In 1991, the marsh Arabs themselves took part in a rebellion, which was countered with a campaign of repression and forced displacement, including the construction of extensive drainage works to deprive the marshes of the waters of the Tigris, the Euphrates and their tributaries.
As a result of this policy, 90 per cent of the wetlands were destroyed, ruining the livelihoods of the local population, whose numbers dwindled from 250,000 to fewer than 40,000.
The destruction was described by the United Nations as one of the world’s greatest environmental disasters.
The photos featured in the exhibition were taken in 2005 by Iraqi survey teams recording some of the returning wildlife, restored landscape, the people and their unique way of life.
“Soon after the fall of the regime, the people there broke the dykes on their own and 45 per cent of the marshes were restored without real management,” said Narmin Othman, Iraq’s minister of environment. “Now we’re seeing a reverse migration. People are coming back.”
Since the fall of the previous regime in 2003, the marshlands have been the focus of international programmes by the Italian and Canadian governments to restore their ecological and social-cultural heritage.
Othman described the marshlands as the “the lungs of Iraq” and said much more still needs to be done. People there are in great need of drinkable water, electricity, homes, effective government structures, improved education and healthcare and proper sewage collection and treatment facilities.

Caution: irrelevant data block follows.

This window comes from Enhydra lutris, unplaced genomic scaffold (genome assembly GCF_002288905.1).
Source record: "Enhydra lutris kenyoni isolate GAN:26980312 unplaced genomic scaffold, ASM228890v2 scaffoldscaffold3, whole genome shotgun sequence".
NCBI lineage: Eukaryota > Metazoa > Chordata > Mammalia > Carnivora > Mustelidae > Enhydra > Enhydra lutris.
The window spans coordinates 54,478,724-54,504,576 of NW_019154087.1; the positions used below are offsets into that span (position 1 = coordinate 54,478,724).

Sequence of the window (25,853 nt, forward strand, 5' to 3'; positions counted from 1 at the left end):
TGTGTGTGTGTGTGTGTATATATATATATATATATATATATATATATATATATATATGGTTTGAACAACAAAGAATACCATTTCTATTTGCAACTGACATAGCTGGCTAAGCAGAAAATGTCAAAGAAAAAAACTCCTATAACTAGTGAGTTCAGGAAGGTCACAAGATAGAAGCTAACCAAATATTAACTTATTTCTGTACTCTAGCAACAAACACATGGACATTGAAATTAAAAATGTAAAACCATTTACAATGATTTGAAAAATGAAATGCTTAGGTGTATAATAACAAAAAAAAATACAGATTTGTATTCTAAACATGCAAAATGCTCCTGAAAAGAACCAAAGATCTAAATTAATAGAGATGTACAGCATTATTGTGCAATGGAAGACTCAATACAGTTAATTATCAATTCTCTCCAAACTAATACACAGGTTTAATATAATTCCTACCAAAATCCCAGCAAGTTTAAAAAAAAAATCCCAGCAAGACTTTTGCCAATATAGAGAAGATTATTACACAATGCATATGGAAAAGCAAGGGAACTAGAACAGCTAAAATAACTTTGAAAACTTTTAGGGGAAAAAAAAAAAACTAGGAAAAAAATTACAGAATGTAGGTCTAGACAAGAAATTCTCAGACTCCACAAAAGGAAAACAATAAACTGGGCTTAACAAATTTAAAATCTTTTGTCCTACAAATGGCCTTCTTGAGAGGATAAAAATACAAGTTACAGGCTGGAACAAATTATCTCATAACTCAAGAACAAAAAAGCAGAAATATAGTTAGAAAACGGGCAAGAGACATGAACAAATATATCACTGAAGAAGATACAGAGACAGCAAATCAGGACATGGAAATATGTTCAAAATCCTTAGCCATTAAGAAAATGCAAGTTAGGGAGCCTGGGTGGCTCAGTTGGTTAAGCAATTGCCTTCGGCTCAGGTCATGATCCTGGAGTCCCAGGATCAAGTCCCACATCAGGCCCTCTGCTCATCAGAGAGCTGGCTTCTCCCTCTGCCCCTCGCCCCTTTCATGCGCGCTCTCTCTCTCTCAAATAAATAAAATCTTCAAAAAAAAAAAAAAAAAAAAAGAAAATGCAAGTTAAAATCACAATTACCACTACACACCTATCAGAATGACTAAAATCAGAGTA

The photo exhibition will continue at the Wild Jordan Centre until Sept. 30. The show is part of a world tour that includes stops in Canada, Uganda, the UK and Greece.

Probe begins into dumping of 'hazardous waste' in RAK
RAS AL KHAIMAH — The environment protection authorities yesterday initiated investigations following a complaint filed by locals that hazardous materials were being dumped by cement factories in an open area here, posing threats to their date palm plantations.
A group of RAK residents complained to the RAK Environment Protection and Industrial Development Commission (EPIDC) that some cement factories were getting rid of their wastes without adhering to the emirate's rules and regulations that encourage industries to use environment-friendly methods to dispose of any hazardous waste.
"They used to discard the waste in the rainwater ditch which makes its way into our plantations," one of the complainants told Khaleej Times on conditions of anonymity. He also said that the materials affected the productivity of their plantations considerably.
Locals said that trucks dropped off waste materials just a few metres away from the highway that links the RAK old city with the emirate's northern areas. The site is now dotted with black and grey mounds that mar the area's natural beauty, they said.
On being alerted, a specialised team from the EPIDC visited the site and took some samples from the materials dumped. Sources in the department said that the samples would undergo lab analyses and the final result would not be available before Saturday.